Antibiotic prophylaxis and hospitalization of horses subjected to median laparotomy: gut microbiota trajectories and abundance increase of Escherichia.


Anne Kauter, Julian Brombach, Antina Lübke-Becker, Dania Kannapin, Corinna Bang, Sören Franzenburg, Sabita D Stoeckle, Alexander Mellmann, Natalie Scherff, Robin Köck, Sebastian Guenther, Lothar H Wieler, Heidrun Gehlen, Torsten Semmler, Silver A Wolf, Birgit Walther

Year of publication



Frontiers in Microbiology







Impact factor




Horse clinics are hotspots for the accumulation and spread of clinically relevant and zoonotic multidrug-resistant bacteria, including extended-spectrum β-lactamase producing (ESBL) Enterobacterales. Although median laparotomy in cases of acute equine colic is a frequently performed surgical intervention, knowledge about the effects of peri-operative antibiotic prophylaxis (PAP) based on a combination of penicillin and gentamicin on the gut microbiota is limited.


We collected fecal samples of horses from a non-hospitalized control group (CG) and from horses receiving either a pre-surgical single-shot (SSG) or a peri-operative 5-day (5DG) course of PAP. To assess differences between the two PAP regimens and the CG, all samples obtained at hospital admission (t0), on days three (t1) and 10 (t2) after surgery, were screened for ESBL-producing Enterobacterales and subjected to 16S rRNA V1-V2 gene sequencing.


We included 48 samples in the SSG (n = 16 horses), 45 in the 5DG (n = 15), and 20 in the CG (for t0 and t1, n = 10). Two samples of equine patients receiving antibiotic prophylaxis (6.5%) were positive for ESBL-producing Enterobacterales at t0, while this rate increased to 67% at t1 and decreased only slightly at t2 (61%). Shannon diversity index (SDI) was used to evaluate alpha-diversity changes, revealing there was no significant difference between horses suffering from acute colic (5DG, SDImean of 5.90, SSG, SDImean of 6.17) when compared to the CG (SDImean of 6.53) at t0. Alpha-diversity decreased significantly in both PAP groups at t1, while at t2 the onset of microbiome recovery was noticed. Although we did not identify a significant SDImean difference with respect to PAP duration, the community structure (beta-diversity) was considerably restricted in samples of the 5DG at t1, most likely due to the ongoing administration of antibiotics. An increased abundance of Enterobacteriaceae, especially Escherichia, was noted for both study groups at t1.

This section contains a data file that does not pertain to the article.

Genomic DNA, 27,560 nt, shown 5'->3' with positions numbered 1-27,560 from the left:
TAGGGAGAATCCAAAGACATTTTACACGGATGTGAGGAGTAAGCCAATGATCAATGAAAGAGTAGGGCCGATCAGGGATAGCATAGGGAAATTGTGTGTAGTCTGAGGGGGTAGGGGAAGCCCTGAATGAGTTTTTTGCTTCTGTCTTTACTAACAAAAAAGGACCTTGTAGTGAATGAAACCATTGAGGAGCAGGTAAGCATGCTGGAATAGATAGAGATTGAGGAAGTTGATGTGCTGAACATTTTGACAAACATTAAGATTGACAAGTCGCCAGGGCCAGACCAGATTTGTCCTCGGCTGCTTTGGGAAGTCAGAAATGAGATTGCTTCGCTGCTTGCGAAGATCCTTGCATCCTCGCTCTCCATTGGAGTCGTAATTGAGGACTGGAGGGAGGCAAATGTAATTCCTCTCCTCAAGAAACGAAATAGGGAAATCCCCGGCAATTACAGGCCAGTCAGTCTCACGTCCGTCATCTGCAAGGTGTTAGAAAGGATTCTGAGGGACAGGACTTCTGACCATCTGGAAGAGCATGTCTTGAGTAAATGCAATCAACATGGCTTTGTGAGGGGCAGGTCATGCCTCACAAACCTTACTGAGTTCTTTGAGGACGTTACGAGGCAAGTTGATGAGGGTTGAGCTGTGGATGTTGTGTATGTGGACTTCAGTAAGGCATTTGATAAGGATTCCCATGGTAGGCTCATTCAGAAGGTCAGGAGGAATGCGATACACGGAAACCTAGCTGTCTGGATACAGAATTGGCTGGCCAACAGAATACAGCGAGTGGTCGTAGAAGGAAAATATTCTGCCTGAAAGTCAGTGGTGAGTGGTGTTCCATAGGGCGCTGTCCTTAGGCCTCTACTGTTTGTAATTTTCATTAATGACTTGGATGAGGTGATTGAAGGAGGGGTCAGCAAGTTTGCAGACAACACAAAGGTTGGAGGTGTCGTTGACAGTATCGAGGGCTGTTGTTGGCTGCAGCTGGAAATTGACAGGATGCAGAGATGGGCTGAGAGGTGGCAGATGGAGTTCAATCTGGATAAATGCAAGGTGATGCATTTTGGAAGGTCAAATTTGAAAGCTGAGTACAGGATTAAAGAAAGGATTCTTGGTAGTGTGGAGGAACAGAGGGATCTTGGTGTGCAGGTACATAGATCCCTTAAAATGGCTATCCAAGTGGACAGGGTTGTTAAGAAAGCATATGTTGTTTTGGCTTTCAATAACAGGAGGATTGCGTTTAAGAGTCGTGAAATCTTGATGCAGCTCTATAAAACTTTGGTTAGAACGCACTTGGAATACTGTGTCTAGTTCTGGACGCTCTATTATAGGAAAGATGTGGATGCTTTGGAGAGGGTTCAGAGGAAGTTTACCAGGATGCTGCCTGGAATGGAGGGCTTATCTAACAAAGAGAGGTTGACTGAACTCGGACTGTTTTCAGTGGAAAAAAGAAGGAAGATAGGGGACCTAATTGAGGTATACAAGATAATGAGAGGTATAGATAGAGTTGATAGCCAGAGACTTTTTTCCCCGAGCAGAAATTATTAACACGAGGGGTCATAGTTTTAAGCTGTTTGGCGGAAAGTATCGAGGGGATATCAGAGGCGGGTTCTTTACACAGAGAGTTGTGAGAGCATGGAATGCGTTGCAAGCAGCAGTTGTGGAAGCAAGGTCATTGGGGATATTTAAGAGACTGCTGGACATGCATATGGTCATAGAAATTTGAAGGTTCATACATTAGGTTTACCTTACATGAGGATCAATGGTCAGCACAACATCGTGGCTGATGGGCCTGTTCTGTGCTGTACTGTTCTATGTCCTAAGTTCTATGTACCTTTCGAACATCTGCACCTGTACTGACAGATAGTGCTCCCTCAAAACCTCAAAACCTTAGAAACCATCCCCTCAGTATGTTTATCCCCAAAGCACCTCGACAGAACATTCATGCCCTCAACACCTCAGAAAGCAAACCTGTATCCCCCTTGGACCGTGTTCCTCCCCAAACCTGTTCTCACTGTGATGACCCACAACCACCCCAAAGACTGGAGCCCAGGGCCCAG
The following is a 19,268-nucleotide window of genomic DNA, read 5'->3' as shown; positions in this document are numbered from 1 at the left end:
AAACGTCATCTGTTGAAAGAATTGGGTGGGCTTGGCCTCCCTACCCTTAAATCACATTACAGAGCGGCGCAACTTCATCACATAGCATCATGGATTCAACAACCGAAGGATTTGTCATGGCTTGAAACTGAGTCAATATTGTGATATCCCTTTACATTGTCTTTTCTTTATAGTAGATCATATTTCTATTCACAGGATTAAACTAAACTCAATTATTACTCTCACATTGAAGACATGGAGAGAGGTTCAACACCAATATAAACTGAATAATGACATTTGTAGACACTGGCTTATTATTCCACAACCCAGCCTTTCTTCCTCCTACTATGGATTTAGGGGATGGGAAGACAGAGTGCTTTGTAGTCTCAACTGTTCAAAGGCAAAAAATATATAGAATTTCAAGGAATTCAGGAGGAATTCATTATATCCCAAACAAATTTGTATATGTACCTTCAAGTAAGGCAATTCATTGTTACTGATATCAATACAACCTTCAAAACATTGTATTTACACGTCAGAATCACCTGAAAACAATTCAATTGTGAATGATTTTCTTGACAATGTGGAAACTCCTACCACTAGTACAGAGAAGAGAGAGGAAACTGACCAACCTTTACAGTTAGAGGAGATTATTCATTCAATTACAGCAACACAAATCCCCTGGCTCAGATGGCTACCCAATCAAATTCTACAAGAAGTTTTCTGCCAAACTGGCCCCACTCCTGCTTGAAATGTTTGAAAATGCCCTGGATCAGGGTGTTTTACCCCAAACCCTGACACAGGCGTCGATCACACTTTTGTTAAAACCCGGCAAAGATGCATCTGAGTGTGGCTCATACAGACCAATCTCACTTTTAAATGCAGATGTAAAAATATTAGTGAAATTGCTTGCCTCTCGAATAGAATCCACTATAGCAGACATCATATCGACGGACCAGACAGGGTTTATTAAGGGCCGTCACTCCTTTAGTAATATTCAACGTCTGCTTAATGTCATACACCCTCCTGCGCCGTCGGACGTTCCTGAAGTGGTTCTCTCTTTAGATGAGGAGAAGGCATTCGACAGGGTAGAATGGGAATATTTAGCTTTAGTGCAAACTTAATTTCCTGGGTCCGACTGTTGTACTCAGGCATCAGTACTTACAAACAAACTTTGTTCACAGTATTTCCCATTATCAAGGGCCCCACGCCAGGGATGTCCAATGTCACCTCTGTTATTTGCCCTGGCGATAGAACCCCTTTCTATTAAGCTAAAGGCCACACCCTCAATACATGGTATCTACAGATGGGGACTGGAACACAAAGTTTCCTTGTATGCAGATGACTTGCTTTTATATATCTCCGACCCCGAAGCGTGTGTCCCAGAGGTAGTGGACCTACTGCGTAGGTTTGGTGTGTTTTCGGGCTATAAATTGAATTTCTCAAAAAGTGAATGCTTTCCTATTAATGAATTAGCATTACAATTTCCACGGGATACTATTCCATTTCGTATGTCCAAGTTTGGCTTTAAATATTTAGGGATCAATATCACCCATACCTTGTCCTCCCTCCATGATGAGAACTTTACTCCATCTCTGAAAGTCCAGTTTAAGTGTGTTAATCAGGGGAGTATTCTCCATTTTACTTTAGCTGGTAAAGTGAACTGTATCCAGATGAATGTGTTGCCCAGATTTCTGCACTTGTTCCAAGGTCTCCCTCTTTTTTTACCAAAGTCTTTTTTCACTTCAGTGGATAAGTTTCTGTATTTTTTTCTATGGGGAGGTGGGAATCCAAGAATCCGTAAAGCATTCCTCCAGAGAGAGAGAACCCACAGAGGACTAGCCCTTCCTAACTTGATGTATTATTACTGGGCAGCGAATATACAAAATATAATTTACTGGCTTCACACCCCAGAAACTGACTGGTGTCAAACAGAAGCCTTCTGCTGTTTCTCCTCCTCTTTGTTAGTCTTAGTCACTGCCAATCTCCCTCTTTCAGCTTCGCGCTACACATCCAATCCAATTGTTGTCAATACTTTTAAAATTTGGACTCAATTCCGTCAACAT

Colic surgery and PAP drive the equine gut microbiome towards dysbiosis and reduced biodiversity that is accompanied by an increase of samples positive for ESBL-producing Enterobacterales. Further studies are needed to reveal important factors promoting the increase and residency of ESBL-producing Enterobacterales among hospitalized horses.